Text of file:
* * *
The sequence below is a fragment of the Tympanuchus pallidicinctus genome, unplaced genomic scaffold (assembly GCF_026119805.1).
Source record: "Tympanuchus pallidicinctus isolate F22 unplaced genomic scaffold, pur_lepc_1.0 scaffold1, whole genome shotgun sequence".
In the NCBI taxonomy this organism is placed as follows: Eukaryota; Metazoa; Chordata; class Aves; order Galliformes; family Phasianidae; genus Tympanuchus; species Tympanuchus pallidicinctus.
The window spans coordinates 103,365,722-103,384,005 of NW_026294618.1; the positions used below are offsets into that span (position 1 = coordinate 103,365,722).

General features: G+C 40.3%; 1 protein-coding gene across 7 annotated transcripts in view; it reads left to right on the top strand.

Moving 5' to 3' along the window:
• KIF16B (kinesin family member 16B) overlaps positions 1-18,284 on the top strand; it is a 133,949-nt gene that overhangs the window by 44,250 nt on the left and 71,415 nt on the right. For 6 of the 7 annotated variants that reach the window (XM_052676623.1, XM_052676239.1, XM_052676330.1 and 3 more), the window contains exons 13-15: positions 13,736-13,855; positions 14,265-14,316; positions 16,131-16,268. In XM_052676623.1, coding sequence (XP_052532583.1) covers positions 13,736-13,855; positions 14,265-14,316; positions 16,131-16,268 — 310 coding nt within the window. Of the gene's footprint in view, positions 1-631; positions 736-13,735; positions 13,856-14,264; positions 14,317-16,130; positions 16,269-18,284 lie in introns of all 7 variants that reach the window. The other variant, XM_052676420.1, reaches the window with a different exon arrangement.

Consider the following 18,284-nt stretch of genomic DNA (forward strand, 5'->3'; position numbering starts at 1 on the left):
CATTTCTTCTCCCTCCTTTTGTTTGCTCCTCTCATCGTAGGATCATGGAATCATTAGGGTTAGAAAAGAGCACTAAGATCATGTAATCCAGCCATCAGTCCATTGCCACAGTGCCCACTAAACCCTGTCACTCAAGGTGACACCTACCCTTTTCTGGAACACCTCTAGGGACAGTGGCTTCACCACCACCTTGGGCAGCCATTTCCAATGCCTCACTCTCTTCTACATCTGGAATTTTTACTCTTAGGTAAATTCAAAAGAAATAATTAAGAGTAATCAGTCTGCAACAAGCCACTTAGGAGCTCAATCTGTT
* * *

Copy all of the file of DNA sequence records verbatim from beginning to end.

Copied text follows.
The sequence below is a fragment of the Tympanuchus pallidicinctus genome, unplaced genomic scaffold (assembly GCF_026119805.1).
Source record: "Tympanuchus pallidicinctus isolate F22 unplaced genomic scaffold, pur_lepc_1.0 scaffold1, whole genome shotgun sequence".
In the NCBI taxonomy this organism is placed as follows: Eukaryota; Metazoa; Chordata; class Aves; order Galliformes; family Phasianidae; genus Tympanuchus; species Tympanuchus pallidicinctus.
The window spans coordinates 103,365,722-103,384,005 of NW_026294618.1; the positions used below are offsets into that span (position 1 = coordinate 103,365,722).

General features: G+C 40.3%; 1 protein-coding gene across 7 annotated transcripts in view; it reads left to right on the top strand.

Moving 5' to 3' along the window:
• KIF16B (kinesin family member 16B) overlaps positions 1-18,284 on the top strand; it is a 133,949-nt gene that overhangs the window by 44,250 nt on the left and 71,415 nt on the right. For 6 of the 7 annotated variants that reach the window (XM_052676623.1, XM_052676239.1, XM_052676330.1 and 3 more), the window contains exons 13-15: positions 13,736-13,855; positions 14,265-14,316; positions 16,131-16,268. In XM_052676623.1, coding sequence (XP_052532583.1) covers positions 13,736-13,855; positions 14,265-14,316; positions 16,131-16,268 — 310 coding nt within the window. Of the gene's footprint in view, positions 1-631; positions 736-13,735; positions 13,856-14,264; positions 14,317-16,130; positions 16,269-18,284 lie in introns of all 7 variants that reach the window. The other variant, XM_052676420.1, reaches the window with a different exon arrangement.

Consider the following 18,284-nt stretch of genomic DNA (forward strand, 5'->3'; position numbering starts at 1 on the left):
CATTTCTTCTCCCTCCTTTTGTTTGCTCCTCTCATCGTAGGATCATGGAATCATTAGGGTTAGAAAAGAGCACTAAGATCATGTAATCCAGCCATCAGTCCATTGCCACAGTGCCCACTAAACCCTGTCACTCAAGGTGACACCTACCCTTTTCTGGAACACCTCTAGGGACAGTGGCTTCACCACCACCTTGGGCAGCCATTTCCAATGCCTCACTCTCTTCTACATCTGGAATTTTTACTCTTAGGTAAATTCAAAAGAAATAATTAAGAGTAATCAGTCTGCAACAAGCCACTTAGGAGCTCAATCTGTT